I only have good things to say about them, they are very prevelant in Canada as they are made here so I've run into lots and have had considerable experience with them. The P14 looked and shot well beside my Kimber.

  16. Bob R

    Bob R Well-Known Member

    Once again you get the range of opinions about Para's. I have used a P14-45 as my primary carry since '93 or '94. It has never failed to function. I have replaced the mag springs with aftermarket, and replaced the recoil spring. This is something many people do with other makes also.

    It often comes down to personal preference. How does the gun feel in your hand, etc. If anyone within 2-3 hours of Glacier Nat Park wants to try my P14 out, feel free to drop me a line. I am always looking for an excuse to make new shooting buddies.

    I will stop carrying mine in several months though. I have a Delta Elite off at Ted Yost's place getting a makeover. As soon as that gets back it will be my constant companion.

  17. wally

    wally Well-Known Member

    Mine from that era have been great too. They had a great reputation back then and could make new hicap mags as needed to fix ones that weren't right.

    Then they got away from their roots with the P12, P10, & LDA models. These appear to have lowered their reputation. Now they've got the PXT, will their reputation rise or continue sinking? I suspect if the AWB expires PO guns will get better functioning with fresh, correctly made mags.

    My P10 has been fine once I adjusted the extractor tension. The original 10 round mag works great as do a pair of new 10 rnd Promags, but then they can make all the new 10 rnd mags they want for the US market.

    In general, Para seems more ammo sensitive than most 1911 style guns because of short and tight chambers.

    I've a Springfield P12 clone that uses P12 mags. The SA OEM mags appear to be Promag and what came with the gun were crap. I knew the gun was OK because it never hand a problem if I loaded 6 or less rounds into the mag -- but this defeats the purpose of a double stack 45 now don't it. With a lot of work on the mags I've about got it reliable enough to carry for three 12-round mags.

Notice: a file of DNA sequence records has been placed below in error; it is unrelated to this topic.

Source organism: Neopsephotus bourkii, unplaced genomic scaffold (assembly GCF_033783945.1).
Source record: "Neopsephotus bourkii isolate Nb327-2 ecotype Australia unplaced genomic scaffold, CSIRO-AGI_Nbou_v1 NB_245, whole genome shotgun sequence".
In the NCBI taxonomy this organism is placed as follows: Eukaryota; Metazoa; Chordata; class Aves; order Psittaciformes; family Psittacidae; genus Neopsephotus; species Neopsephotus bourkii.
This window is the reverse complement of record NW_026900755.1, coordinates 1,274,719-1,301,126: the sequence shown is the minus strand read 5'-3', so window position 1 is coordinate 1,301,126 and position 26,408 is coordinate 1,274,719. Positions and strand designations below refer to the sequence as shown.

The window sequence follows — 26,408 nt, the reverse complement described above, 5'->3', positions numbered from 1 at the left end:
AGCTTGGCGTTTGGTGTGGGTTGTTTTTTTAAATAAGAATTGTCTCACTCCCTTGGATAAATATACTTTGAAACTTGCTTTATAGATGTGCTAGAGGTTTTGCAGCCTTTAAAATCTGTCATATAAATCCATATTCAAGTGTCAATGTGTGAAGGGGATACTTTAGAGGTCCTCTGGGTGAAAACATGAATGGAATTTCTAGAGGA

Kimber BP Ten II was same feed problems with full mags, fine if 6 or less. Got these reliable enough to carry quickly from my experience with the Springer wide body. This one is light and thin enough that I do carry it sometimes, in fact shot my CHL renewal with it yesterday -- flawless function.

  18. stans

    stans Well-Known Member

    I have seen good Para's and I have seen bad Para's. Most of the bad seem to be magazine problems. I did see one that had all sorts of extraction problems, the solution was a new extractor. I expect Para is using all the MIM parts they can to keep costs down, so the internal extractor, unless it is one of them new fangled spring loaded types, sort of like the AFTEC, will likely need replacement. I really don't think MIM was ever intended to be used as spring material and the extractor as John Moses Browning designed it is little more than a flat spring.
  19. Sean Smith

    Sean Smith Well-Known Member

    There are some recent reports of those breaking, too. Oops.
  20. HSMITH

    HSMITH Well-Known Member

    I've owned several Para's, more than I'd like to talk about LOL. I started with them when it was a frame kit only, and you had to build a gun from the kit. I bought the first factory P14 I found, and still have it. I have bought and sold many more, and miss some of them terribly. To a gun they have been well made, and the factory guns have been VERY VERY good guns. Accurate, reliable and well made, not a lot more that you can ask for.

Share This Page